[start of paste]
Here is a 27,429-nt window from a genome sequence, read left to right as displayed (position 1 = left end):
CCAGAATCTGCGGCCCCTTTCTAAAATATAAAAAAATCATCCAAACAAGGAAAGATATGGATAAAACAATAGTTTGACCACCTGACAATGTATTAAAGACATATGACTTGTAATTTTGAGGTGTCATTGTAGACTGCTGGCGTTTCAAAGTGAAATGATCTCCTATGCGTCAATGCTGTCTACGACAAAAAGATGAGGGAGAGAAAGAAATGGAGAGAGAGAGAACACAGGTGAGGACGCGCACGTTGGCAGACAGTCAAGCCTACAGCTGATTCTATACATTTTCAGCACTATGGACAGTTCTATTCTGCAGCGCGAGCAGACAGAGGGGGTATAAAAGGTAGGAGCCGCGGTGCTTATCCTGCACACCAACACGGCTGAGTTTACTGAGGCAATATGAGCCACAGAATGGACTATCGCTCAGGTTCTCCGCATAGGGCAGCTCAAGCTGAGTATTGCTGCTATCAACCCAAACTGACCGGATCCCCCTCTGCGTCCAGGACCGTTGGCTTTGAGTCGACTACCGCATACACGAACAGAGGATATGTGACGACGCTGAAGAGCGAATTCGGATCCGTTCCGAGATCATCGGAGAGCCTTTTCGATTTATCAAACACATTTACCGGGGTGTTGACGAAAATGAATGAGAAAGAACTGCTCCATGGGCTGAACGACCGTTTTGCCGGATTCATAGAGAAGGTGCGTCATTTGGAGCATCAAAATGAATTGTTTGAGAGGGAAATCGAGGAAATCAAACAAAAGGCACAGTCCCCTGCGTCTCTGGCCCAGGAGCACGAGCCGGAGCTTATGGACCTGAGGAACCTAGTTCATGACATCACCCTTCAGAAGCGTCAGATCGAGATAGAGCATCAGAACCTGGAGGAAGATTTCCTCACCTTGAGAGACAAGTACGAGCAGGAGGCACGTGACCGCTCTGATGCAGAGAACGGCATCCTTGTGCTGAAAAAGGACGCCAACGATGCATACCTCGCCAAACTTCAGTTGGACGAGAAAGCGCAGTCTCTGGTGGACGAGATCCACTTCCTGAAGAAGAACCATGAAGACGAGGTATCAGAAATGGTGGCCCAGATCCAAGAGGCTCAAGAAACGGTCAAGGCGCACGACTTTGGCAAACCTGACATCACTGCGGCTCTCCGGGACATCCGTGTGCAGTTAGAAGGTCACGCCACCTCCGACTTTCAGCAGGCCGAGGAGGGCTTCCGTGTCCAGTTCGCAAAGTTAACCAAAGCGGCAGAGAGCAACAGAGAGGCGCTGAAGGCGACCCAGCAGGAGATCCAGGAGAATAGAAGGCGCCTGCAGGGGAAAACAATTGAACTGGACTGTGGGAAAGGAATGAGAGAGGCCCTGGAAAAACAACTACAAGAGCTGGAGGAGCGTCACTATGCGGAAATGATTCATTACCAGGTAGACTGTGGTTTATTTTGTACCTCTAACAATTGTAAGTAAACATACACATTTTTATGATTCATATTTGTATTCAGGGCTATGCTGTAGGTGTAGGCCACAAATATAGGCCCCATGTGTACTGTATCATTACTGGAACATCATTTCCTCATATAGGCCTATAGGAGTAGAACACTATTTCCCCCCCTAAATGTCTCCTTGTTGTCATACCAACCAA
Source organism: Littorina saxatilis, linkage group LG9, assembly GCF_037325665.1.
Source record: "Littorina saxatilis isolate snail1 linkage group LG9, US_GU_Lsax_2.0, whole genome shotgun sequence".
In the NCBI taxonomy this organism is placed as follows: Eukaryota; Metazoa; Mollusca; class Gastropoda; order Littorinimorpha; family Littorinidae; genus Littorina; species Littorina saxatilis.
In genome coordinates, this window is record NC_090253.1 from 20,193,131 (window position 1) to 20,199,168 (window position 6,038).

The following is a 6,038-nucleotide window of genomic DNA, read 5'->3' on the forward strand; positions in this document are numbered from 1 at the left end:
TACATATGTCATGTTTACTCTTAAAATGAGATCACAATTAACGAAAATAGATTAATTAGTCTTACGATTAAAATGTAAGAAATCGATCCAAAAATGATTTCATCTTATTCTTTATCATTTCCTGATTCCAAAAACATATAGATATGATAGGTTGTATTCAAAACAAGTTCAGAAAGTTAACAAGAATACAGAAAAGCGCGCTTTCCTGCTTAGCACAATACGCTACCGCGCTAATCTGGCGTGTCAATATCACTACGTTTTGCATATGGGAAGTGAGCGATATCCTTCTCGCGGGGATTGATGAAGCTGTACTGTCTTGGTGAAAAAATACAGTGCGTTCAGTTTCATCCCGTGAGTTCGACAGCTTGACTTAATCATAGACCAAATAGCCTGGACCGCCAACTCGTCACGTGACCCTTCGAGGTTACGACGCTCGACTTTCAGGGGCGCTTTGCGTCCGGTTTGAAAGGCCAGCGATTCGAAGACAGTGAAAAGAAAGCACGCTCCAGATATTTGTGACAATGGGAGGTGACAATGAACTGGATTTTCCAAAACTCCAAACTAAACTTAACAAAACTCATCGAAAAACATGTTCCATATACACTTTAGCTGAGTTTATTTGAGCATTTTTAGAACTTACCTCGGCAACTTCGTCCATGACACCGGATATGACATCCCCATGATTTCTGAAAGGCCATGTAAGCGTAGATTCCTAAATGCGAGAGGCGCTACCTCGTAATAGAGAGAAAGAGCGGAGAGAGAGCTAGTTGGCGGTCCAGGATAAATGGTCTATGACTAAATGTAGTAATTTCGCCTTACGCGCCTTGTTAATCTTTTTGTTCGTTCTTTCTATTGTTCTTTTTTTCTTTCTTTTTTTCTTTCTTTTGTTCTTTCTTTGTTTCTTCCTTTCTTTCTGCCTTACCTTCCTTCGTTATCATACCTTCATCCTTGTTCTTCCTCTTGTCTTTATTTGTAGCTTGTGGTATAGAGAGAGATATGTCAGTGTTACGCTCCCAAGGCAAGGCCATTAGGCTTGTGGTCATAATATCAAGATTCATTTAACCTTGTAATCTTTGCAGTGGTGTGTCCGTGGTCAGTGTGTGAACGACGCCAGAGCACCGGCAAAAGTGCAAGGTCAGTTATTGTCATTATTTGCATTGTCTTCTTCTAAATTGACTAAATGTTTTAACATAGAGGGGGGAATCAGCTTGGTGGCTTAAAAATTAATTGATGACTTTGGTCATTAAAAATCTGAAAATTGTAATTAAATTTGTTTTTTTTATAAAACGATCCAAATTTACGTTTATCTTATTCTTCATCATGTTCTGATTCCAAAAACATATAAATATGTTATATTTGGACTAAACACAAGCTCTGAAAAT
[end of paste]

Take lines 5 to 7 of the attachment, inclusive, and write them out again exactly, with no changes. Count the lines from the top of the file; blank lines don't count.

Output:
In the NCBI taxonomy this organism is placed as follows: Eukaryota; Metazoa; Mollusca; class Gastropoda; order Littorinimorpha; family Littorinidae; genus Littorina; species Littorina saxatilis.
In genome coordinates, this window is record NC_090253.1 from 20,193,131 (window position 1) to 20,199,168 (window position 6,038).

The following is a 6,038-nucleotide window of genomic DNA, read 5'->3' on the forward strand; positions in this document are numbered from 1 at the left end: